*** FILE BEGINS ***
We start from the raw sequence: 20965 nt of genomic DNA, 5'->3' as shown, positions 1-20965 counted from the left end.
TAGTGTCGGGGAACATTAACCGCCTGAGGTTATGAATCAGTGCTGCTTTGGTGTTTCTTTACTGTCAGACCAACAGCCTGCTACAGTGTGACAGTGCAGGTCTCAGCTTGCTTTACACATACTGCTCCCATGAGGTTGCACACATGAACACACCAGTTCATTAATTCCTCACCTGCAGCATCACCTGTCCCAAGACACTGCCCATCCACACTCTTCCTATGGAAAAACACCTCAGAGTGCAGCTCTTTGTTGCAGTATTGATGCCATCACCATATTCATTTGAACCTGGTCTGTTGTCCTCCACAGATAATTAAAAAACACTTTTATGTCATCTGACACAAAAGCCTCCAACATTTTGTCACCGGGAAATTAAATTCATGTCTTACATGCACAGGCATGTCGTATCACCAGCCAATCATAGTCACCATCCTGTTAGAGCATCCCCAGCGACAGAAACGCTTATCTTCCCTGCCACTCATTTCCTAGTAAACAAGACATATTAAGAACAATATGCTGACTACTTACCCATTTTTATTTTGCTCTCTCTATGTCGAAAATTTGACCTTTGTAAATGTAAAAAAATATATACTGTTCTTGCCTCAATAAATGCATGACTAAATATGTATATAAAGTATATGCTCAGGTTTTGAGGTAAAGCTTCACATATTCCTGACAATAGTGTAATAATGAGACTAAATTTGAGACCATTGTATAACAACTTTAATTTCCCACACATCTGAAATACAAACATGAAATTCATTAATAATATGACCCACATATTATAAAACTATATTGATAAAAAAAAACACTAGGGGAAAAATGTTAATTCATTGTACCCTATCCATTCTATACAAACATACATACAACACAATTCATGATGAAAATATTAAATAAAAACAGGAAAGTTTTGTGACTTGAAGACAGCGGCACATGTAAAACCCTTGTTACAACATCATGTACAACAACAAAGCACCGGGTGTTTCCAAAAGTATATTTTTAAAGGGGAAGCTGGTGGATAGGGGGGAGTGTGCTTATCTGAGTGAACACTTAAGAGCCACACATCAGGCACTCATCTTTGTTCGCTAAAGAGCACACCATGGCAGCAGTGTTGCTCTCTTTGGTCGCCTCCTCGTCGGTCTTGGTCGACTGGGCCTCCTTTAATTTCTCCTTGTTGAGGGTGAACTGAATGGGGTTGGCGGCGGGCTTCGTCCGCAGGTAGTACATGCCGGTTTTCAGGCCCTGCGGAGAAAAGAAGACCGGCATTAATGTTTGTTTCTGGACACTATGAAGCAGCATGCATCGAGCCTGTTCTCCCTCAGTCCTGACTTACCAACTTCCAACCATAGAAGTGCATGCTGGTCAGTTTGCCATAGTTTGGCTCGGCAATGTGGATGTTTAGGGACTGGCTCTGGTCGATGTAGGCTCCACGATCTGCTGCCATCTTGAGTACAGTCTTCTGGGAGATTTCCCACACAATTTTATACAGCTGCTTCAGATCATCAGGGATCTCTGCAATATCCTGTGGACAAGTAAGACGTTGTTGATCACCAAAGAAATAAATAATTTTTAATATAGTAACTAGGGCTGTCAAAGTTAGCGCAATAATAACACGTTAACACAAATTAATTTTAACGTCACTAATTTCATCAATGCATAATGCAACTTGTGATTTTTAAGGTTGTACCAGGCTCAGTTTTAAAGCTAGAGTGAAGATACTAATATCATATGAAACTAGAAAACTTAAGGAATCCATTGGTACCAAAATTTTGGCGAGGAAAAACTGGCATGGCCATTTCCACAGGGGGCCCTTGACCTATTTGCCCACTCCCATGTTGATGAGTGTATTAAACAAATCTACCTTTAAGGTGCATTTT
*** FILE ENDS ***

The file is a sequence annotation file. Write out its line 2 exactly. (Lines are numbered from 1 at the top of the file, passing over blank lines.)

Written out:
TAGTGTCGGGGAACATTAACCGCCTGAGGTTATGAATCAGTGCTGCTTTGGTGTTTCTTTACTGTCAGACCAACAGCCTGCTACAGTGTGACAGTGCAGGTCTCAGCTTGCTTTACACATACTGCTCCCATGAGGTTGCACACATGAACACACCAGTTCATTAATTCCTCACCTGCAGCATCACCTGTCCCAAGACACTGCCCATCCACACTCTTCCTATGGAAAAACACCTCAGAGTGCAGCTCTTTGTTGCAGTATTGATGCCATCACCATATTCATTTGAACCTGGTCTGTTGTCCTCCACAGATAATTAAAAAACACTTTTATGTCATCTGACACAAAAGCCTCCAACATTTTGTCACCGGGAAATTAAATTCATGTCTTACATGCACAGGCATGTCGTATCACCAGCCAATCATAGTCACCATCCTGTTAGAGCATCCCCAGCGACAGAAACGCTTATCTTCCCTGCCACTCATTTCCTAGTAAACAAGACATATTAAGAACAATATGCTGACTACTTACCCATTTTTATTTTGCTCTCTCTATGTCGAAAATTTGACCTTTGTAAATGTAAAAAAATATATACTGTTCTTGCCTCAATAAATGCATGACTAAATATGTATATAAAGTATATGCTCAGGTTTTGAGGTAAAGCTTCACATATTCCTGACAATAGTGTAATAATGAGACTAAATTTGAGACCATTGTATAACAACTTTAATTTCCCACACATCTGAAATACAAACATGAAATTCATTAATAATATGACCCACATATTATAAAACTATATTGATAAAAAAAAACACTAGGGGAAAAATGTTAATTCATTGTACCCTATCCATTCTATACAAACATACATACAACACAATTCATGATGAAAATATTAAATAAAAACAGGAAAGTTTTGTGACTTGAAGACAGCGGCACATGTAAAACCCTTGTTACAACATCATGTACAACAACAAAGCACCGGGTGTTTCCAAAAGTATATTTTTAAAGGGGAAGCTGGTGGATAGGGGGGAGTGTGCTTATCTGAGTGAACACTTAAGAGCCACACATCAGGCACTCATCTTTGTTCGCTAAAGAGCACACCATGGCAGCAGTGTTGCTCTCTTTGGTCGCCTCCTCGTCGGTCTTGGTCGACTGGGCCTCCTTTAATTTCTCCTTGTTGAGGGTGAACTGAATGGGGTTGGCGGCGGGCTTCGTCCGCAGGTAGTACATGCCGGTTTTCAGGCCCTGCGGAGAAAAGAAGACCGGCATTAATGTTTGTTTCTGGACACTATGAAGCAGCATGCATCGAGCCTGTTCTCCCTCAGTCCTGACTTACCAACTTCCAACCATAGAAGTGCATGCTGGTCAGTTTGCCATAGTTTGGCTCGGCAATGTGGATGTTTAGGGACTGGCTCTGGTCGATGTAGGCTCCACGATCTGCTGCCATCTTGAGTACAGTCTTCTGGGAGATTTCCCACACAATTTTATACAGCTGCTTCAGATCATCAGGGATCTCTGCAATATCCTGTGGACAAGTAAGACGTTGTTGATCACCAAAGAAATAAATAATTTTTAATATAGTAACTAGGGCTGTCAAAGTTAGCGCAATAATAACACGTTAACACAAATTAATTTTAACGTCACTAATTTCATCAATGCATAATGCAACTTGTGATTTTTAAGGTTGTACCAGGCTCAGTTTTAAAGCTAGAGTGAAGATACTAATATCATATGAAACTAGAAAACTTAAGGAATCCATTGGTACCAAAATTTTGGCGAGGAAAAACTGGCATGGCCATTTCCACAGGGGGCCCTTGACCTATTTGCCCACTCCCATGTTGATGAGTGTATTAAACAAATCTACCTTTAAGGTGCATTTT